|Publication number||US5847367 A|
|Application number||US 08/873,204|
|Publication date||Dec 8, 1998|
|Filing date||Jun 11, 1997|
|Priority date||Jun 13, 1996|
|Also published as||DE69703646D1, DE69703646T2, EP0845119A1, EP0845119B1, WO1997048031A1|
|Publication number||08873204, 873204, US 5847367 A, US 5847367A, US-A-5847367, US5847367 A, US5847367A|
|Inventors||Philip T. Hancock, John S. Crawford|
|Original Assignee||U.S. Philips Corporation|
|Export Citation||BiBTeX, EndNote, RefMan|
|Patent Citations (8), Referenced by (13), Classifications (12), Legal Events (4)|
|External Links: USPTO, USPTO Assignment, Espacenet|
The present invention relates to a circuit arrangement for controlling the temperature of a heating element.
It is known to use time proportional or on/off triac circuit arrangements for controlling the temperature of heating elements in hotplates, frypans, irons and the like. In these circuit arrangements the temperature of the heating element is sensed by a separate negative temperature coefficient (NTC) or a separate positive temperature coefficient (PTC) thermistor thermally coupled to the object to be controlled. Effective thermal coupling between the sensor and the heating element is difficult to achieve in high temperature applications and improper thermal coupling results in large temperature errors.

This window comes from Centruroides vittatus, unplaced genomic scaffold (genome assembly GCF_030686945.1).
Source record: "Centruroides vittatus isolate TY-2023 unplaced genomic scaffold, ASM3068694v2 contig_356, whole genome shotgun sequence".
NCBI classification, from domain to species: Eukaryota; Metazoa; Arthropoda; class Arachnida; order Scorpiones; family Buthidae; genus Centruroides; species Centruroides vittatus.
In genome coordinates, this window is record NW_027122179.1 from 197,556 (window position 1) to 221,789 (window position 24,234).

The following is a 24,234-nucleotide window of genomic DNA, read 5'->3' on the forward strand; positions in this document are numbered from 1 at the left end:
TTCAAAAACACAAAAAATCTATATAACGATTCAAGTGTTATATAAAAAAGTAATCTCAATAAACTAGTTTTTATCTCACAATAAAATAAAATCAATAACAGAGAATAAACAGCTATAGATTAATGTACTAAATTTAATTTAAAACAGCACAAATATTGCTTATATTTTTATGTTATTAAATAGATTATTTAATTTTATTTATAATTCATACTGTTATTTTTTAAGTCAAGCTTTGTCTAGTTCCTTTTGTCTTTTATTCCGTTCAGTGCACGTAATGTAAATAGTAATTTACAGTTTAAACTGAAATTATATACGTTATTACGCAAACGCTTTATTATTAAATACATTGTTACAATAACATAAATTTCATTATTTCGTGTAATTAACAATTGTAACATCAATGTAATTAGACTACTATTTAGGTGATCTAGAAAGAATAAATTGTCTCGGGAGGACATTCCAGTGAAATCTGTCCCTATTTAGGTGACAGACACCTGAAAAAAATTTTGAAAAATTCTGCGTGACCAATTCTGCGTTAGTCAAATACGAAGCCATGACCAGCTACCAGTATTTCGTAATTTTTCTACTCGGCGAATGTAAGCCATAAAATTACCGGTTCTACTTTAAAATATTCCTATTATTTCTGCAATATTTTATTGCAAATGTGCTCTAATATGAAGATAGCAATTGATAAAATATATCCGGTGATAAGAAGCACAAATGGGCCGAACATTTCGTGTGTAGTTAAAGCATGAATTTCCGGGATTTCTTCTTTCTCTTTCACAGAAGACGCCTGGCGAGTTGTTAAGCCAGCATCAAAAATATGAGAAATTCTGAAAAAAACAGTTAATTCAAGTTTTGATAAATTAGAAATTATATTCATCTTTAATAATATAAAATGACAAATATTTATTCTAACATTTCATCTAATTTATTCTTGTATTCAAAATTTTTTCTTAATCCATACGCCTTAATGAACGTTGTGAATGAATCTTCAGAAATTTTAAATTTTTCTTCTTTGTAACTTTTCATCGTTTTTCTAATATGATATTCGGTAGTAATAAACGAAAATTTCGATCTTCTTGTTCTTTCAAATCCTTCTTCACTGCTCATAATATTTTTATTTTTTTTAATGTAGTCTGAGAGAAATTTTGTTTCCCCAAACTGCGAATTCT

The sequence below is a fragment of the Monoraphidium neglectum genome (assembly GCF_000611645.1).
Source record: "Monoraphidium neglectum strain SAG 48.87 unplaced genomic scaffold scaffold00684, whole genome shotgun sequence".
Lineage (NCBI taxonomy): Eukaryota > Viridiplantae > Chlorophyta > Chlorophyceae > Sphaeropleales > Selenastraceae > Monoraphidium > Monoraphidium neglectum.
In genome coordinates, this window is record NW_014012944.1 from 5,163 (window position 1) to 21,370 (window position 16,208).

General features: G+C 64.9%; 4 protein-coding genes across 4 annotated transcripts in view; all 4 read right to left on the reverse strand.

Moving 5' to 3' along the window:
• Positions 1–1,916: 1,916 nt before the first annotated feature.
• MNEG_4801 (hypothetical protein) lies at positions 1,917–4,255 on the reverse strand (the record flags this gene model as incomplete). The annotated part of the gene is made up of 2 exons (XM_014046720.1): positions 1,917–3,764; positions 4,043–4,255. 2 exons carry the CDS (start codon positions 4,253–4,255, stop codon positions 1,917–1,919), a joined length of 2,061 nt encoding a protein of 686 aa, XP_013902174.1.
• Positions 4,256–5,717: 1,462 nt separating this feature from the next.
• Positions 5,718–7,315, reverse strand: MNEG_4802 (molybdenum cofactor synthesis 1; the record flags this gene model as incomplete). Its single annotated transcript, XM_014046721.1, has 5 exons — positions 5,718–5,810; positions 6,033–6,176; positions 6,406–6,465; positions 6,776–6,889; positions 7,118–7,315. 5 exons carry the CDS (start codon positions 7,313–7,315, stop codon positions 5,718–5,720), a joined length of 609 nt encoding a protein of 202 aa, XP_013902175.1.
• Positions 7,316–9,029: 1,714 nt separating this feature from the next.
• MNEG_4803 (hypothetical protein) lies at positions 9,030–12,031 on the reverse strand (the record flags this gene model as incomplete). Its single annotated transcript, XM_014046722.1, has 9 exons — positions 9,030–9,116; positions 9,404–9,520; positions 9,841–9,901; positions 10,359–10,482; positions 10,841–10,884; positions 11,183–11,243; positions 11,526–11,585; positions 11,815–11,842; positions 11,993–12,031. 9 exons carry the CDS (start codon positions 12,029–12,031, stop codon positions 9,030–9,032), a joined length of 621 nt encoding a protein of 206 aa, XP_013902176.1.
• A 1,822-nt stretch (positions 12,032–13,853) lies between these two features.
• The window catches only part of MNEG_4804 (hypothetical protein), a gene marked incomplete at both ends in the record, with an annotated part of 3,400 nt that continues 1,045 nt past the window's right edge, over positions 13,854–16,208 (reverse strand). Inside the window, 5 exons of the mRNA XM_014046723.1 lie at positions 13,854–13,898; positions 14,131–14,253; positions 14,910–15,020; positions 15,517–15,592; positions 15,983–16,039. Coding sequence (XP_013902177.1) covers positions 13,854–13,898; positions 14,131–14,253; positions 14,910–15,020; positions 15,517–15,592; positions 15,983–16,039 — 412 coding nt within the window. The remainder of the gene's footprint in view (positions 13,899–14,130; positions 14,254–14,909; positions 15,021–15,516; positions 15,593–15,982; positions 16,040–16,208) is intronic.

U.S. Pat. No. 4,590,363 discloses a circuit for controlling the operating temperature of a heating element of an electric soldering iron. In this circuit the heating temperature is determined solely by measuring the resistance of the heating element itself. In order to achieve this the resistance of the heating element has a positive temperature coefficient. Thus there is no need for a separate thermocouple sensor. In this circuit when the temperature of the heating element becomes too hot, the triac switches off the alternating current flowing through the heating element. When this occurs it is not possible to subsequently measure the temperature of the heating element. In order to subsequently measure the temperature the circuit has a timer which periodically switches on the triac and heating element for a fixed minimum period of 15 cycles of the AC mains. At the expiration of that fixed minimum time (if the temperature is now too low) the triac will be held conducting by the circuit. When the heating element has reached the pre-set temperature the circuit will switch off the triac after a further delay period. The circuit has time constants in the heating element sensing arrangement that require a relatively long time application of alternating current to the heating element in order to get a measure of the heating element o temperature. Indeed the circuit drives the heating element on for at least 25% of the total cycle timer repetition period resulting in temperature overshoot. Whilst such temperature overshoot may be acceptable or even desirable in soldering irons, it is not acceptable in other applications such as stoves. Moreover the circuit is not readily adapted to applications which are powered directly from the ac mains supply because the triac is allowed to half wave rectify the heater current at the start of each minimum heating period.